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Yes to blockchain, no to crypto. Is that even possible?

Yes to blockchain, no to crypto. Is that even possible?

A fascinating conversation in the blockchain and crypto ecosystem is the possibility of having one without the other. In fact, just a couple of weeks ago, after the FTX debacle, someone told me that blockchain technology would have a better projection if it separated from cryptocurrencies.

And this may sound logical at first glance; after all, blockchain is about a ledger with hundreds of functionalities in thousands of different industries.

There are already cases of companies using blockchain for logistics processes, identity validation, and product traceability. Governments have also looked to blockchain to record and store information.

De Beers, one of the world's largest diamond mining and trading companies, implemented a blockchain to record, store and track the information of all its diamonds. Promising.

However, that discussion completely ignores one of the fundamental pieces of the blockchain. The fact that it has to be decentralized.

And what does decentralized mean? It means that the network has to be distributed among a good number of nodes and validators, where no one can control or corrupt it.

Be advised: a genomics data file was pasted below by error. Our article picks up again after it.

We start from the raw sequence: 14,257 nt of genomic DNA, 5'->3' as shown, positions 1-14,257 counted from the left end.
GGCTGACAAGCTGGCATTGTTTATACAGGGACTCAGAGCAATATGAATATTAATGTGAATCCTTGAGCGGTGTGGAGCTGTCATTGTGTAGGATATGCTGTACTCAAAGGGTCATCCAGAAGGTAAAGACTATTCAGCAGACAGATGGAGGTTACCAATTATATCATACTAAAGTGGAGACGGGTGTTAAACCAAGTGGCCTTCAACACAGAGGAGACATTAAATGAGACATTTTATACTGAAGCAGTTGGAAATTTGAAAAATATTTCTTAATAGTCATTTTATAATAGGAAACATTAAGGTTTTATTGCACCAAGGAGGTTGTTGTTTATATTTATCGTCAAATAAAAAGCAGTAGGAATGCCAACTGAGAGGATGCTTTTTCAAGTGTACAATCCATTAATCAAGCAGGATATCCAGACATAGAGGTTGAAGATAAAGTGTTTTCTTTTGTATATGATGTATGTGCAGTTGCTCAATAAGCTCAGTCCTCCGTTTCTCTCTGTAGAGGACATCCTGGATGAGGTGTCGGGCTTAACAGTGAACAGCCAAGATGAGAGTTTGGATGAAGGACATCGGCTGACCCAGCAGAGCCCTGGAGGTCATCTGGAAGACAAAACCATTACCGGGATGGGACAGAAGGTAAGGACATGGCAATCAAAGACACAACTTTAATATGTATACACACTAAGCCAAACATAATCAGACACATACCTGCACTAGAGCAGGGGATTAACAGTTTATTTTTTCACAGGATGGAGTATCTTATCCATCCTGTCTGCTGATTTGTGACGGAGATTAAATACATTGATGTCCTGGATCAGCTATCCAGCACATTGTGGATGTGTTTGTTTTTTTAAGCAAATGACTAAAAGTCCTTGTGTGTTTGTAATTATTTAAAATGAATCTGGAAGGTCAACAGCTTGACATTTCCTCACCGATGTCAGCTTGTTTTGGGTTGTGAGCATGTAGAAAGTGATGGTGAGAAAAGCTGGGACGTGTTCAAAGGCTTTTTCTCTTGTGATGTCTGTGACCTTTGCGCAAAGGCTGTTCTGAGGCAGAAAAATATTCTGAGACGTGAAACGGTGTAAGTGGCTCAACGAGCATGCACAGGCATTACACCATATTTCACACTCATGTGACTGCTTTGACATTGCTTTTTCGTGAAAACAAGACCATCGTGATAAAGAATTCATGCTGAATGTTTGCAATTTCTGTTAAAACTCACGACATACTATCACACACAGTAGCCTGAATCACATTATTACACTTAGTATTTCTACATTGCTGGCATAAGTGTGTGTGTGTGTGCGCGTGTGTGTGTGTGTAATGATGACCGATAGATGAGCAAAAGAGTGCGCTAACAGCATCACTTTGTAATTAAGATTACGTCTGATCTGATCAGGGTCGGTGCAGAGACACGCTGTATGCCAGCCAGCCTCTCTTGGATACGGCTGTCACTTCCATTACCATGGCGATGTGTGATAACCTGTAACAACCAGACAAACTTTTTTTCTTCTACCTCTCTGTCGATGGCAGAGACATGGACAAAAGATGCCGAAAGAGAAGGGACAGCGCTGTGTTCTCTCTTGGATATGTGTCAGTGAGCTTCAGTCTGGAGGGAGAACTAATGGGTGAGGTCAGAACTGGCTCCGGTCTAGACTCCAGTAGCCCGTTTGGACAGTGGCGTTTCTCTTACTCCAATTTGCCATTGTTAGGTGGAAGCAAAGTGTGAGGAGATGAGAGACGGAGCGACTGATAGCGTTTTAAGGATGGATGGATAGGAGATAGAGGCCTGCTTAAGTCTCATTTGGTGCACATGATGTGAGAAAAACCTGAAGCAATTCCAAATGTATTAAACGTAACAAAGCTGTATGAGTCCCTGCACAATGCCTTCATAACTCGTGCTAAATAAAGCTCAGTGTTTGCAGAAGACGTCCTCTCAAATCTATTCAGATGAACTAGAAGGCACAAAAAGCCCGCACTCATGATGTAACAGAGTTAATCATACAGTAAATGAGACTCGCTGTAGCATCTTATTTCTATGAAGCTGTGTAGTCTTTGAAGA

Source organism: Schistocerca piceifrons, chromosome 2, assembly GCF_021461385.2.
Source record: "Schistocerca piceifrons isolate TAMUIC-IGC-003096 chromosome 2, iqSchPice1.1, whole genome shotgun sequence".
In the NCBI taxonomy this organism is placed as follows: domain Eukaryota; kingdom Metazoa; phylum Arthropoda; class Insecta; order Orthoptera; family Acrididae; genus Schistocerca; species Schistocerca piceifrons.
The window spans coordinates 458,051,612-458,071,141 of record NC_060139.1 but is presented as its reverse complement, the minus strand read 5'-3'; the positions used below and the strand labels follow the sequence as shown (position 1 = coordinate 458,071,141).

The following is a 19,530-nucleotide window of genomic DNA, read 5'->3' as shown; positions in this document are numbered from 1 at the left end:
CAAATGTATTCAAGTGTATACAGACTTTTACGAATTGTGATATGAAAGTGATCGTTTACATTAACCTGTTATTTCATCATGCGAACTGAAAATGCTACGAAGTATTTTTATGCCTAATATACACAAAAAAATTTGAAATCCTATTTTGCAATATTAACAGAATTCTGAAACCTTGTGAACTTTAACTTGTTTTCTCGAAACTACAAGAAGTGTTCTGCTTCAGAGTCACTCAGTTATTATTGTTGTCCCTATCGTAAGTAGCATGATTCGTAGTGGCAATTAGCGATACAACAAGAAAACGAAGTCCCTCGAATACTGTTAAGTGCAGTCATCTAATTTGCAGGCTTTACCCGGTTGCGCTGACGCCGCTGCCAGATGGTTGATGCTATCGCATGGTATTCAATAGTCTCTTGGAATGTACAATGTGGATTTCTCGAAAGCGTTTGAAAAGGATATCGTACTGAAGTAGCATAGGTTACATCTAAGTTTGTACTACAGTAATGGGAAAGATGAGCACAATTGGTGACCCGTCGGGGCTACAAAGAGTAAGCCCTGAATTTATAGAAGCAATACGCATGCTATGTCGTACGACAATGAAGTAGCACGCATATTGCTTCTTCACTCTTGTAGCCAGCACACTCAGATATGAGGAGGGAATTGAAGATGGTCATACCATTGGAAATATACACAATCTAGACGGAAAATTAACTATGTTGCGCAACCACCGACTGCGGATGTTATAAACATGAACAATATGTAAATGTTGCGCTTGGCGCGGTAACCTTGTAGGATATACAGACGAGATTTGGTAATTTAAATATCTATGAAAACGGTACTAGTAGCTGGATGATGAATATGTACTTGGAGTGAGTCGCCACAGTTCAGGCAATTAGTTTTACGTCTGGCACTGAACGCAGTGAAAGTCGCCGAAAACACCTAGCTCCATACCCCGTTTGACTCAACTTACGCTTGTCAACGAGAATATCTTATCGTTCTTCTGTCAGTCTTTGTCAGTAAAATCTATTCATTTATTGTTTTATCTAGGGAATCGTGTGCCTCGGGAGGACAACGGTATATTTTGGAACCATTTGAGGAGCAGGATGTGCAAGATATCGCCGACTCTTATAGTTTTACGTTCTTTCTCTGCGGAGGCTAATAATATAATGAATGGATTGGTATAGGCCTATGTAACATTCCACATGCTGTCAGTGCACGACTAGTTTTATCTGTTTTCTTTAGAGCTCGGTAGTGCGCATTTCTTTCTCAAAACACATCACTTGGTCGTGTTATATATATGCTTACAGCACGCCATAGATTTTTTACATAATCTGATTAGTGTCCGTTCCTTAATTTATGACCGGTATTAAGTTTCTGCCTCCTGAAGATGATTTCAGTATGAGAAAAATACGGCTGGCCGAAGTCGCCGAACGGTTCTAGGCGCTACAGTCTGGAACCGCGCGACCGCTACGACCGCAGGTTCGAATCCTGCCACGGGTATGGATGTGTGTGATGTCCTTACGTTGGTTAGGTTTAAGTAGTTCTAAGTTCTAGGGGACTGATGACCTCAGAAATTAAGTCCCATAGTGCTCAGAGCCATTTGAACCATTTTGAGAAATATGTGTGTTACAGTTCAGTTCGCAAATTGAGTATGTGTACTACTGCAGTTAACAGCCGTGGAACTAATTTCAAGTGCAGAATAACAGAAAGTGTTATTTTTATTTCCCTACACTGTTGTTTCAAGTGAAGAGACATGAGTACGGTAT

Unlike other systems that work as server-client, blockchain works with a system of interconnected nodes in which the majority must agree to the transaction before registering it. This is what allows the information to be as trustworthy and transparent as possible.

And while individual companies, such as De Beers, can implement their system of nodes and validators without requiring unconnected third parties, the same is not true for other industries.

Why? Because let's remember that the network is more secure as it has more independent nodes that validate and protect the information. In addition, the maintenance of the decentralized network has a cost in electrical energy, computational power, and a long etcetera.

A particular industry could clearly pay for this maintenance, but if we take it out of one company and into something bigger, like a global payment network, who acts as the validator? How are validation costs paid? How are transaction fees paid?

This is where the native tokens of each project come in. Let's see it with the case of Ethereum, a network that is the basis of hundreds of decentralized finance projects, games, and marketplaces.

Who would be a validator of the network without receiving rewards in return? Probably no one.

And how could Ethereum charge users for transactions on its network? It would not be easy.

Until we incorporated Ether, the native crypto of the network that allows validators to be rewarded while keeping the network safe and works as a means of payment for transaction fees.

Blockchain, as a business tool, can work without crypto. But if we extend it to the true decentralized and global sense in which there is not a single entity that is the owner of the information, it needs crypto to be able to operate and encourage use. Otherwise, we only see a database hosted on different servers controlled by someone.